Peter’s Counsel to Parents


Peter's Counsel to Parents

Introduction to 2 Peter 1

There are portions of scripture that seem to have been tailor-made for the needs of God's last-day people. Second Peter summarizes the message of all sixty-six books of the Bible—that God is worthy of man's admiration and trust—in a way that is particularly helpful to believers living just prior to Christ's second coming. PCP 7.1

Ellen White was fascinated with Peter's second epistle. She loved its optimism and often used it as a touchstone for letters, sermons, and articles. Of special interest to her was the clear help 2 Peter provided in the area of child guidance. PCP 7.2

We live in an age when many individuals are skeptical about the value of Christianity. And this skepticism goes largely unchecked because most forms of Christianity do not hold out much hope to the individual who wishes to experience real Christlike character development in this life, in the here and now. PCP 7.3

But Seventh-day Adventists are different. They rejoice in the possibility of daily change after the likeness of Jesus. Further, they believe not only that this growth has to do with the soul but that it is reflected in all aspects of living, whether health, education, citizenship, or parenting. They refer to this renewal and growth process as character development. PCP 7.4

Sometimes nonbelieving friends interpret the Seventh-day Adventist emphasis on character development as legalism and a system of salvation by works. But Adventists have a realistic understanding of man's grave limitations. Consequently, their optimism has not to do with their own ability to change and grow; it has to do with God's ability to restore His creatures, which is so clearly documented in such passages as 2 Peter 1. PCP 7.5

God never makes claims without providing evidence, and he has always sought to have a people whose lives would demonstrate the wisdom of his values. Seventh-day adventists believe that God has called them to live the message they preach, and so demonstrate its effectiveness for renewal in this life. The life styles of God's remnant people are to illustrate what God will do for all men and women of faith. PCP 8.1

In her comments on 2 Peter, Ellen White refers to God's offer to restore His image in believers as “an eternal life insurance policy.” God's prophet was surely anticipating world conditions today. Situations, achievements, and material things that have provided security for years are now breaking up, leaving people clamoring for something effective and lasting to cling to. Surely this is an age of opportunity for a church that is optimistic about God's ability to bring order, peace, and personal growth and fulfillment to individuals right here and now. PCP 8.2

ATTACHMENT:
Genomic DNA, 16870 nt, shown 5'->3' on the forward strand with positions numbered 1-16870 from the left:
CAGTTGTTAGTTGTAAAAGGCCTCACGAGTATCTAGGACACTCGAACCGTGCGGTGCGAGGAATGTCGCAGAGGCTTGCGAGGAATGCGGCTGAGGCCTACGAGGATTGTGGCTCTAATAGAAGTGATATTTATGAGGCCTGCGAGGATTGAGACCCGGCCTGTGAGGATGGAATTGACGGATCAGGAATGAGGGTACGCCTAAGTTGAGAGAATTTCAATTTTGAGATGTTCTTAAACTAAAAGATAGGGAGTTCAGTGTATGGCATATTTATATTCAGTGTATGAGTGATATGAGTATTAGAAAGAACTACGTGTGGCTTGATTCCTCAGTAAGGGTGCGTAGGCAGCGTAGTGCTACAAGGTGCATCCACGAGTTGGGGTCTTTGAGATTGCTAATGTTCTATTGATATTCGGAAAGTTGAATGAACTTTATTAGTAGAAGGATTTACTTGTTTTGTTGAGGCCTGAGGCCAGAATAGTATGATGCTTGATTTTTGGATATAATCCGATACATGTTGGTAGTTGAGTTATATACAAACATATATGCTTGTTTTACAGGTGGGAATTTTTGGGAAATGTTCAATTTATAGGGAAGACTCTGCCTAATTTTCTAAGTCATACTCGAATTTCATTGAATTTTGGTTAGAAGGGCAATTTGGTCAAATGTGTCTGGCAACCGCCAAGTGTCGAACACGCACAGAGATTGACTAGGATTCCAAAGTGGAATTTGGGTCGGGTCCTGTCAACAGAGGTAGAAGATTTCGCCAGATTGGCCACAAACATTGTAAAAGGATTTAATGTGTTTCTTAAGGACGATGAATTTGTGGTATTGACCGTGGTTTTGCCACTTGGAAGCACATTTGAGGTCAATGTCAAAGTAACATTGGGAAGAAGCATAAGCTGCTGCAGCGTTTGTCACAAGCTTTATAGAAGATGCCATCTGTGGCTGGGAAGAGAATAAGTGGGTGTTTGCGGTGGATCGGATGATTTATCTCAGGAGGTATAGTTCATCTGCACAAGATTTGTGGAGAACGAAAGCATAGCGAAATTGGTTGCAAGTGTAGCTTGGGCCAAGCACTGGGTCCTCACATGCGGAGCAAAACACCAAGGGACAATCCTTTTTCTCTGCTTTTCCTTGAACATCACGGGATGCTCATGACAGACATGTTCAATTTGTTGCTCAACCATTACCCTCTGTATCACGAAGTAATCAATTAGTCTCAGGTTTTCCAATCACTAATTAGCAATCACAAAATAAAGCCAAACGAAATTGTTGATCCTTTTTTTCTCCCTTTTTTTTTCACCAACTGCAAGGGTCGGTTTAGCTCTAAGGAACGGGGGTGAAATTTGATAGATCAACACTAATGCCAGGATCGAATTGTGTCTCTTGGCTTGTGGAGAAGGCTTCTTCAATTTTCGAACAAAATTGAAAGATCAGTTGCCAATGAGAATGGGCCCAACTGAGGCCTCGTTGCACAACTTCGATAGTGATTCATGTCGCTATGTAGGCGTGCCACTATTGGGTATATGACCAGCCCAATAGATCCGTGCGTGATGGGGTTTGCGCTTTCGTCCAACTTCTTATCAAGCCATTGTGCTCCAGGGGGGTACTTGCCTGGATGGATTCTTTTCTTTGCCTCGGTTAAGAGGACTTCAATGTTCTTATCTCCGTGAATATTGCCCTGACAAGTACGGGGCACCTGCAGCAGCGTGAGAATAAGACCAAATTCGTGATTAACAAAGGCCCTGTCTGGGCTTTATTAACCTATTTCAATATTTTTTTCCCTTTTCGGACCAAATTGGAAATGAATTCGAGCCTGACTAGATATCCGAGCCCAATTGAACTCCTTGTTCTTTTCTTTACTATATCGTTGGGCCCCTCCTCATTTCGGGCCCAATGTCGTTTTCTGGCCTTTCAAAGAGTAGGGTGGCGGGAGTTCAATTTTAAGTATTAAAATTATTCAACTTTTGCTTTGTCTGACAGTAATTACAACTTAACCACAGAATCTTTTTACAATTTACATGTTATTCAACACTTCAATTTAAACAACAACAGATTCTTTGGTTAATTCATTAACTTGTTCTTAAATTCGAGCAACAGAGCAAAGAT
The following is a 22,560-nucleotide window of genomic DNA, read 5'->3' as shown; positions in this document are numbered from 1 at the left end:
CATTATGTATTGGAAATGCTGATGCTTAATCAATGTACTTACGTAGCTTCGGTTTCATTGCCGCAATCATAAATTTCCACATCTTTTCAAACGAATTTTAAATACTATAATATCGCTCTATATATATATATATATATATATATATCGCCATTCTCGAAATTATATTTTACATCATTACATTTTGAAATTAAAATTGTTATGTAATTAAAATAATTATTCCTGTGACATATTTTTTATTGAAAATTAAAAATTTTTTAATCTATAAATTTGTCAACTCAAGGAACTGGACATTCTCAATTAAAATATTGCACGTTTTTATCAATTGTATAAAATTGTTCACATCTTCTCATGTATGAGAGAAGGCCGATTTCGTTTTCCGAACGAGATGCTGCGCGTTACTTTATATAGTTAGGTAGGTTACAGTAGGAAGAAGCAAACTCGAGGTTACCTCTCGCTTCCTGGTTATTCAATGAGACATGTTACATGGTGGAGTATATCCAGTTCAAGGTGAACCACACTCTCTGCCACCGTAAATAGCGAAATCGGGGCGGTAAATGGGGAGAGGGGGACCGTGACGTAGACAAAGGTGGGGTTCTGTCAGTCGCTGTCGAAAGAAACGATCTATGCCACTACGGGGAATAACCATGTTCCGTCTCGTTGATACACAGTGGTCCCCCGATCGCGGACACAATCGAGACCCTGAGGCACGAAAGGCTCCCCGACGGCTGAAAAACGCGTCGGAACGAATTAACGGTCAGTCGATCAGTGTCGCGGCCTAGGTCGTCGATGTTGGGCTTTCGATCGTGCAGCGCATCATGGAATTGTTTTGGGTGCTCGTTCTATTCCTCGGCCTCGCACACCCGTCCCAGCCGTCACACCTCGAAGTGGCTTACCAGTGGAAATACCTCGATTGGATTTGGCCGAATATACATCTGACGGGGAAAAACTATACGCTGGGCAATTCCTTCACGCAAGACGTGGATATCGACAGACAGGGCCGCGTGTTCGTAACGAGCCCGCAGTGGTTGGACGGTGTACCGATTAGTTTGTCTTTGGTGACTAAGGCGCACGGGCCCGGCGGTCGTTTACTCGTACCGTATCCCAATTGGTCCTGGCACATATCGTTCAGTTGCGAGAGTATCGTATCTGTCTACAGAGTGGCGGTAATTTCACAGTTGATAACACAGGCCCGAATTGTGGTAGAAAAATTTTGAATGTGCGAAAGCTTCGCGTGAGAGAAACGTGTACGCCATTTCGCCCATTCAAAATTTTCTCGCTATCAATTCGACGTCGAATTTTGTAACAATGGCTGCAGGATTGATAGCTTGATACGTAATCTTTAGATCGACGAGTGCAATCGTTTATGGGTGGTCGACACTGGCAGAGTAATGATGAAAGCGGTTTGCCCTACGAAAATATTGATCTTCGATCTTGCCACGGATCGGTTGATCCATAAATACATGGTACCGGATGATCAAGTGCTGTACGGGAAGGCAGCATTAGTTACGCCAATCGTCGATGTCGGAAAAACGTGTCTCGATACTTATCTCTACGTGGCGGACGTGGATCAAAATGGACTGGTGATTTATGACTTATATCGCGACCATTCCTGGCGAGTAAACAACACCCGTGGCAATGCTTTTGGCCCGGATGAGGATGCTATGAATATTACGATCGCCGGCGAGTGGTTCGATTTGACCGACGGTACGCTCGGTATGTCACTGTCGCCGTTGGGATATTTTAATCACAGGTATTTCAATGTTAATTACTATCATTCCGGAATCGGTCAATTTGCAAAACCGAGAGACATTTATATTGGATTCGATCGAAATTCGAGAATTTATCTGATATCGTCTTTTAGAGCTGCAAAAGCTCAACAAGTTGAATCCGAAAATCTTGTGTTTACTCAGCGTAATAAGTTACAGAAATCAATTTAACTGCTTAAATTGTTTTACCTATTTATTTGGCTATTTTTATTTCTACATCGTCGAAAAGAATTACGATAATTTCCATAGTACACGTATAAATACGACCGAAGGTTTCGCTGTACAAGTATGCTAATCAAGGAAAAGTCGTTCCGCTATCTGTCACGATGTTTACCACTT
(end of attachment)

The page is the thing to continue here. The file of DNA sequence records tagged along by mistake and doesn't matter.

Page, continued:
We may not know the intricacies of God's method of redeeming men and women. But like patients who trust themselves to complex procedures understood only by their physician, Adventists trust in God's ability to restore His image perfectly in human beings. PCP 8.3

Each minute we are becoming more like the God we worship. Peter offers us a picture of a gracious God, one who stands ready to fill our lives with meaning. He reveals a God of growth and fulfillment. Ellen White draws on Peter's life. In what follows, she offers practical guidance for training children. PCP 8.4

Previously unpublished material from the pen of Ellen White is always exciting to discover. Since many of the following selections have not been readily available to parents and teachers, the reader will be delighted to see new concepts and emphases given to basic problems in the areas of parenting and teaching. Such topics as discipline, home education, and instilling imaginative religious faith in children are dealt with in a way that provides practical, usable guidelines, as well as personal inspiration. Of course, no study of Christian growth would be comprehensive without The Acts Of The Apostles chapter on 2 Peter 1, which is reprinted here for the reader's convenience. PCP 8.5